Jamie is 19.5 months and it still amazes me as to how much she already “knows”. I’ve gotten a lot of comments lately from teachers and other adults, some who have just met her for the first time, as to how grown-up she seems to be. Sometimes they mistake her to be an older child, but because of her petite-ness they end up confirming her age with me and are most often pleasantly surprised that she’s still so young.
I did a quick check at BabyCenter to see where Jamie is in terms of her developmental progress at 20 months. It seems like developmentally she is on-track within the wide spectrum range, and maybe slightly ahead with several skills (I am trying to be conservative and modest at the same time!). So I wonder what it is that adults and other moms see that make them call her a wise old soul.
More than the reading or the recognition of shapes and letters and colors (where, if she’s in her moods — she says everything is “purple”), it could just be how she acts in general. She can speak in full sentences (although the words aren’t as clear, you can understand her intention) and she picks up on routines really fast. For instance, she already knows when it’s time to line up for stamps at her Kindermusik class. So even before the teacher announces it’s time for stamps and sits down to give them, she’s already following the teacher around, waiting for the line to start. Then she automatically sticks out her hand and says thank you once the stamp is given and walks away to get her shoes. She is very clear about our bedtime routine too, and tells me while I give her a bath: “Take a bath; brush teeth, read a book, go to sleep!”
She’s very straightforward and clear, there’s no second-guessing. She’ll say, “Tired Mama. Sleep,” or “Hungry Mama — eat strawberries please,” or, “Itchy Mama. No scratching. Mama will put medicine,” and she can pinpoint exactly where she needs the medicine applied. She even comes up to me to tell me it’s time to “change pampie” (what we call her diaper) after she pees and poops! I’m beginning to wonder if it’s time to potty-train her already.. Ahhh, but I don’t know if I’m ready yet for another round of that!
It’s also in the way she plays… she can talk to her stuffed animals and tell them bits of conversations and things that she did in school. She’ll even sing some songs to them, particularly at night when the lights are off and she thinks we’re all asleep. She also is okay to be left alone with toys with small parts because she won’t eat them. In fact, she has such great fine motor skills that she handles the tiny pieces so well. When I watch her play with the Strawberry Shortcake figurines (that say they are for ages 4 and up), it’s like she makes them talk to each other or go down the slide one after the other. I don’t think I’ve ever seen a 20-month old pretend play like Jamie does.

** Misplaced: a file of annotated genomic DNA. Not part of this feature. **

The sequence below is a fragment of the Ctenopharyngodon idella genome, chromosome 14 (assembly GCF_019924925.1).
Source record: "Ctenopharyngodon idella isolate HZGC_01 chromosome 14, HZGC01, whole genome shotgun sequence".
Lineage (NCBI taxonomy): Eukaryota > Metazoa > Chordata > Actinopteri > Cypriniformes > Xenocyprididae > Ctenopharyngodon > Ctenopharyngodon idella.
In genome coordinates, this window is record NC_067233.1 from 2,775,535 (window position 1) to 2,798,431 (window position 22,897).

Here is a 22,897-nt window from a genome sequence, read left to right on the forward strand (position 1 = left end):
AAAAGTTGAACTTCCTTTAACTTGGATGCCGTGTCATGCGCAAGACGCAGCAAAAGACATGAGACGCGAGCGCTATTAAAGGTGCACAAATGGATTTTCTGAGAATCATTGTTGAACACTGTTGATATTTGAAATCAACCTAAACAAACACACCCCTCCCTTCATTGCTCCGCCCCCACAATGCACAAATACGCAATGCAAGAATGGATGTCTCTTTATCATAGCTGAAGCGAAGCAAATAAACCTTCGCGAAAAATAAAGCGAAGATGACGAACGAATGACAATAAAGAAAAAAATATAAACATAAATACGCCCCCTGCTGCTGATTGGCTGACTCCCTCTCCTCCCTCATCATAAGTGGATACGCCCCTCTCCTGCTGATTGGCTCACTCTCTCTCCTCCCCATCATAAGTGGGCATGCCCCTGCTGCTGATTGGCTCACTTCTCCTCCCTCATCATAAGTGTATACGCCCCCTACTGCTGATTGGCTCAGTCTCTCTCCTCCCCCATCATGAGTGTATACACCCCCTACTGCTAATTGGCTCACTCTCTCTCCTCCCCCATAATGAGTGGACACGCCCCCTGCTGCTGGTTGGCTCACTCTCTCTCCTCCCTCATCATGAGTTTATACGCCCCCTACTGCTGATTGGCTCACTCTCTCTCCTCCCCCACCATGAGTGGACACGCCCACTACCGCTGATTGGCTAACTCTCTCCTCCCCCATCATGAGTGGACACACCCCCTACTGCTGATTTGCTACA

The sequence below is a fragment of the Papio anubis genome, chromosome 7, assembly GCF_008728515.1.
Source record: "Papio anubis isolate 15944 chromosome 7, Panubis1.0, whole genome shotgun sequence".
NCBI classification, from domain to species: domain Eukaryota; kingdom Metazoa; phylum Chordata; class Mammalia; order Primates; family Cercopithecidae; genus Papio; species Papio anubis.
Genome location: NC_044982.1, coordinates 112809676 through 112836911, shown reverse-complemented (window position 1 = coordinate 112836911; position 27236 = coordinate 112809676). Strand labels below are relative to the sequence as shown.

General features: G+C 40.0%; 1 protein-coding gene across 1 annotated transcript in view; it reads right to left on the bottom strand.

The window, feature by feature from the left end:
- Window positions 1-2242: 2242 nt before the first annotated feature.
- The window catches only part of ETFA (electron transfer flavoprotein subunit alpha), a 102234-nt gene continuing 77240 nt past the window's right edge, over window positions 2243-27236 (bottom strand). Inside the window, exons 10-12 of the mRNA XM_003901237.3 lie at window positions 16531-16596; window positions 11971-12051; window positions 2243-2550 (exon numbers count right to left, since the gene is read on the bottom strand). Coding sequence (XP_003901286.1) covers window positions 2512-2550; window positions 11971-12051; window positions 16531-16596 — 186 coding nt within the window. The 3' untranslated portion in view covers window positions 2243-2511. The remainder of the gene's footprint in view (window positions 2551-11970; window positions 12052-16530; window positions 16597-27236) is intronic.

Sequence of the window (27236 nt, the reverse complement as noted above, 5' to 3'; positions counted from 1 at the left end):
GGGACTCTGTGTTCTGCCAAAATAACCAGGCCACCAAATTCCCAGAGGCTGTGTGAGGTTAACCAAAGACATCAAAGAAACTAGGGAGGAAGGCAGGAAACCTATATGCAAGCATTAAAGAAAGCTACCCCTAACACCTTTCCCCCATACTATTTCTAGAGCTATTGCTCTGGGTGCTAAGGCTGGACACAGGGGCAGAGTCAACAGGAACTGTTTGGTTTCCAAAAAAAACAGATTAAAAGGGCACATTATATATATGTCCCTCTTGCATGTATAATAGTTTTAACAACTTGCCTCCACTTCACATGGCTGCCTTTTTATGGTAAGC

One can attribute this to many things: genetics, the environment, her social exposure in school; and they do all play a factor. But I honestly believe that a lot of the things Jamie knows now is because she’s constantly around Sam. Sometimes I do think Jamie plays and talks and remembers things like a 4-year old can. Sam is her idol — for lack of a better term — and she will parrot and copy and want everything Sam says, does and holds. Jamie’s learning curve runs at a much faster rate because she is exposed both her age-appropriate activities as well as those which her Ate does. I am lucky that she is a sponge and can absorb it all!
There are some things that I didn’t teach Jamie and was surprised to learn that she knew them already. I realized that Sam must have taught her these things unconsciously (or, consciously — because Sam is a great big sister that way!). Counting backwards from 10, or recognizing the planet Saturn (Sam’s favorite planet), and even the names of the different Disney Junior characters, Jamie knows them all. In that respect, Sam makes my job easier to do because she’s there to help me do it too, and she may be even more effective at that!
It also helps that they get along (for the most part). We still have our daily squabbles because one wants what the other has ALWAYS, but they are learning to deal with each other. Taking turns and sharing is a hard lesson for Jamie to master but thankfully Sam is patient and understanding about the fact that her sister doesn’t understand it as well as she’d like yet. This is where Coach Pia’s words of wisdom come in about “establishing a strong bond with your eldest child”, because it definitely makes parenting Jamie easier. I’m not kidding… it really works! I feel that Sam is secure about where she stands in my life that she is willing to help me and even step aside when Jamie needs a little bit more attention.
More and more, I am inclined to keep the girls together as much as I can for as long as I can. It’s a little bit more difficult here in Manila (I admit) because of the traffic, the girls’ schedules and growing (separate) social circles. So for me, an integral part of their daily schedule is that they spend time together — whether it’s in structured play, or watching TV, or just being silly about whatever’s available. And it doesn’t diminish their individuality at all it seems. In some ways they couldn’t be more different, and it is interesting to watch those dynamics play out. But I do think that they can feed off learning from each other’s strengths, as it also somehow shows them what their own strengths are as well. Plus, I like thinking it also builds their bond with each other and makes them better friends in the future. If this is a preview of their relationship in years to come, then I think I may just get a good night’s sleep after all! 🙂